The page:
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Sources: GM offers raises in UAW contract, ends health care

Detroit Free Press logo Detroit Free Press 9/17/2019 Jamie L. LaReau

General Motors stopped paying for health care coverage for striking workers Tuesday, the company confirmed.

That means striking GM union workers are eligible for union-paid COBRA to continue their health care benefits.

"We understand strikes are difficult and disruptive to families," GM said in a statement. "While on strike, some benefits shift to being funded by the union’s strike fund, and in this case hourly employees are eligible for union-paid COBRA so their health care benefits can continue."

The latest development added to tension as GM and the UAW returned to the bargaining table Tuesday morning. The two sides negotiated until about 9 p.m. Monday, sources said. 

Meanwhile, more details emerged about GM's offer to the UAW. Two sources familiar with GM's offer said it called for a 2% wage increase for the first and third year of the four-year contract and 2% lump sum payments the second and fourth years.

“Two percent is nothing," said a local union leader who saw the deal. "We have not gained back anything we gave up during the bankruptcy."

The local union leader said UAW members want a wage increase that will offset any changes to health care coverage.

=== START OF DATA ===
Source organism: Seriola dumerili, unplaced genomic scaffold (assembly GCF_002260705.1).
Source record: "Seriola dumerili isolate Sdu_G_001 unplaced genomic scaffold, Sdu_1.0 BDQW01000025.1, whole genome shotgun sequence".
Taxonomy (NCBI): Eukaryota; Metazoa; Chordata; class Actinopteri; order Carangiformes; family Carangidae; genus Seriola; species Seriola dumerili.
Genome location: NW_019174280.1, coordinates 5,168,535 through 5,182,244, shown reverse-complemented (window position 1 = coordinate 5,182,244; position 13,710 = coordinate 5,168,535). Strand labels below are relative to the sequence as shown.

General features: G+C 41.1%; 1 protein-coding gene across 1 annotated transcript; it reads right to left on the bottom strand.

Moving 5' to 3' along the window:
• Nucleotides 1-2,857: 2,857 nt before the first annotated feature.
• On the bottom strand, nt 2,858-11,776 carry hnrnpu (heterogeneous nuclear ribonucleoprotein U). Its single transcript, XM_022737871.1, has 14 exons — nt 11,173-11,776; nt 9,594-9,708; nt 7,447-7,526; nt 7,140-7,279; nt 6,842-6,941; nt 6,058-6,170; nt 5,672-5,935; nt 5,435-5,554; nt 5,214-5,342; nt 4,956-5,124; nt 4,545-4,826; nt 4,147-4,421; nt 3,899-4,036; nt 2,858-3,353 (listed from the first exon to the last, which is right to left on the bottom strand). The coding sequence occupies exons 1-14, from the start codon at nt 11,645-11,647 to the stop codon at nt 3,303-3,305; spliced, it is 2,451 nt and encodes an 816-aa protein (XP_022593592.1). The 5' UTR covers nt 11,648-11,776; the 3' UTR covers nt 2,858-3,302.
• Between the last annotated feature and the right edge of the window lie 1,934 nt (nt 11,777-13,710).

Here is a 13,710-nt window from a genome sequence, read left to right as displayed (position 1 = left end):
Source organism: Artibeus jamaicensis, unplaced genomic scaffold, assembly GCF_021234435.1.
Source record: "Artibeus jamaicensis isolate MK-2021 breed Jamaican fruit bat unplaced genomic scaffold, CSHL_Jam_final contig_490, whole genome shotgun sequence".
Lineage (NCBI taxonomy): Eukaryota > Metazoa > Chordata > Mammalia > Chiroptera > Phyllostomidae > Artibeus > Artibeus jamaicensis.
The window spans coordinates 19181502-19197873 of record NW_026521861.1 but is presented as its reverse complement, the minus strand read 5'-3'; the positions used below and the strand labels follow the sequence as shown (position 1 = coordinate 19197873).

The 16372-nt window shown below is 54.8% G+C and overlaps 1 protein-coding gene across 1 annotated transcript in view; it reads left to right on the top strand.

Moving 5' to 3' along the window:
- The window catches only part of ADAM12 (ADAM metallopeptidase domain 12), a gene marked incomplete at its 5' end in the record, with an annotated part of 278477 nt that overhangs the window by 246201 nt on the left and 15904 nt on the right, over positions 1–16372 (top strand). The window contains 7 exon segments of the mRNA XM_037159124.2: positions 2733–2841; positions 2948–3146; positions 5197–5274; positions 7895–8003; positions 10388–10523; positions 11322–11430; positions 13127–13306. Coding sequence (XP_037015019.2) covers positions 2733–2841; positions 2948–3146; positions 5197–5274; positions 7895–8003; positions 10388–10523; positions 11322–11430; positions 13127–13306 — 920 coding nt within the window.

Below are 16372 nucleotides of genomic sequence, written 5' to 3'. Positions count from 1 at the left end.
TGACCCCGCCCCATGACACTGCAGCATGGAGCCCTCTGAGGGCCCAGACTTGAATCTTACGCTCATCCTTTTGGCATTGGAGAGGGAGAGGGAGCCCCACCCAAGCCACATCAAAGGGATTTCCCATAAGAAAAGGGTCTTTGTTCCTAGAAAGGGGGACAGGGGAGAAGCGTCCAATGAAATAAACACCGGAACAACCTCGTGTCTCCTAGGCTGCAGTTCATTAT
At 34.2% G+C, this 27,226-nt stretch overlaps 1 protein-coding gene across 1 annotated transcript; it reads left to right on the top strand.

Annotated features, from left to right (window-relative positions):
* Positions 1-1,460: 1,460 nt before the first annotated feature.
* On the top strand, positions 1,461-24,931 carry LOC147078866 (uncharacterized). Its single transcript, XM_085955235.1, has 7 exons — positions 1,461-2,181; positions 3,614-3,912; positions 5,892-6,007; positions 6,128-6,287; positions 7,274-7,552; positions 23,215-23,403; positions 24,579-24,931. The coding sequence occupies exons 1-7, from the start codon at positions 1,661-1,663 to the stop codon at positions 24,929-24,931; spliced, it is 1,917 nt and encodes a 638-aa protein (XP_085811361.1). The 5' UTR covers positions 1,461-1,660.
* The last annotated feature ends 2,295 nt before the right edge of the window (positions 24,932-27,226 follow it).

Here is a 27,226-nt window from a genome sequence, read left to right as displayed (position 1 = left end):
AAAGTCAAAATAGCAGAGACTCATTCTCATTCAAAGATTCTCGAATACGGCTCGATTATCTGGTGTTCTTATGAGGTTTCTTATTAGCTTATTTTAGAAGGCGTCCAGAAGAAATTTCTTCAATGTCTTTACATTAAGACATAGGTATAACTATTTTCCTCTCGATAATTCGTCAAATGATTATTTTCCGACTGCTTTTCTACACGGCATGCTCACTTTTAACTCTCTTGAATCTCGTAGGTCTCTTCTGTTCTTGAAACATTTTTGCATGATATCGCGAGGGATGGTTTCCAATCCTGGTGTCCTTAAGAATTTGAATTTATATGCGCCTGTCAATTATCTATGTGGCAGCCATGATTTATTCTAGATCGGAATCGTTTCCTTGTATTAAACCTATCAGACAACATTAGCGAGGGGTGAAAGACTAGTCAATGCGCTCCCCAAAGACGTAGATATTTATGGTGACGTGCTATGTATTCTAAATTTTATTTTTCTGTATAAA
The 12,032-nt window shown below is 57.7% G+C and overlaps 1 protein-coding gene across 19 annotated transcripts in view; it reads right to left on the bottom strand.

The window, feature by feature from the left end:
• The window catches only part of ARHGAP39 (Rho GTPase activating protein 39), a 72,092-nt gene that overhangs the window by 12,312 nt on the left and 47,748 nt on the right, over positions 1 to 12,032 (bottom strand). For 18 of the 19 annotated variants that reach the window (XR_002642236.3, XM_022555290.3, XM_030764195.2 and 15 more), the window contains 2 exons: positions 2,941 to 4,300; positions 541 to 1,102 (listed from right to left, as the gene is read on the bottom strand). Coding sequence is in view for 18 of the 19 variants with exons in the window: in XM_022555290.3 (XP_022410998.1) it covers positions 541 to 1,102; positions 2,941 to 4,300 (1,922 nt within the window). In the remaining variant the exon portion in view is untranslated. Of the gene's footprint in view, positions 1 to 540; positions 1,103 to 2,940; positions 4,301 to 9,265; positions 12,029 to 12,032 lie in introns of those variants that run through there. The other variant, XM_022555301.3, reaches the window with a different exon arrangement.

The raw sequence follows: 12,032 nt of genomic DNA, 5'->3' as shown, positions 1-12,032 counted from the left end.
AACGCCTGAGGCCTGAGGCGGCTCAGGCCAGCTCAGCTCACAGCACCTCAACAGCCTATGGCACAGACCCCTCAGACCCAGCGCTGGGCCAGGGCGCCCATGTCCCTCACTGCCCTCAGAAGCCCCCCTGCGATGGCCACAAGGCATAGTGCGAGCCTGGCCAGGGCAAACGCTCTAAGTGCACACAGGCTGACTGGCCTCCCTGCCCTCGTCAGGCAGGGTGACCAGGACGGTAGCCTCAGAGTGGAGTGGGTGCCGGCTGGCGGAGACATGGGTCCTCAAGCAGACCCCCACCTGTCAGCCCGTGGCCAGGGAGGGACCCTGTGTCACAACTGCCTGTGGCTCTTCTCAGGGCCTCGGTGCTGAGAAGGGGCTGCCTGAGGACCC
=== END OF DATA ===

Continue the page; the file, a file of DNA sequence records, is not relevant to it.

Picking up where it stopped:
GM, which on Sunday made public an overview of its offer that did not include pay specifics, declined to comment the offer beyond that overview.

More: UAW national strike against GM begins as union backers flood into Flint

Issues such as wages and health care, along with narrowing the pay gap between various workers, are among the sticking points in negotiations, sources said, who said the atmosphere in the negotiating room remained tense. 

Rumors had swirled late Monday that striking UAW members were no longer covered by company health care, the cost of which is a major issue in contract talks. To ease the concerns, Terry Dittes, vice president for the UAW's GM Department, sent out a letter saying GM would continue health care benefits through the end of the month for all UAW-represented employees "as provided for in the contract."

But Dittes later told members he received a letter from GM on Tuesday "confirming that our striking members' health care coverage has been cut off by General Motors. During this period, the UAW will provide medical assistance or a COBRA option, if necessary, for you and eligible family members. If you have any questions, please direct them to the auditor assigned to your location by the secretary-treasurer's office. Additionally, this answer provided by GM, today, will be reviewed by UAW Legal to see if any further action is required."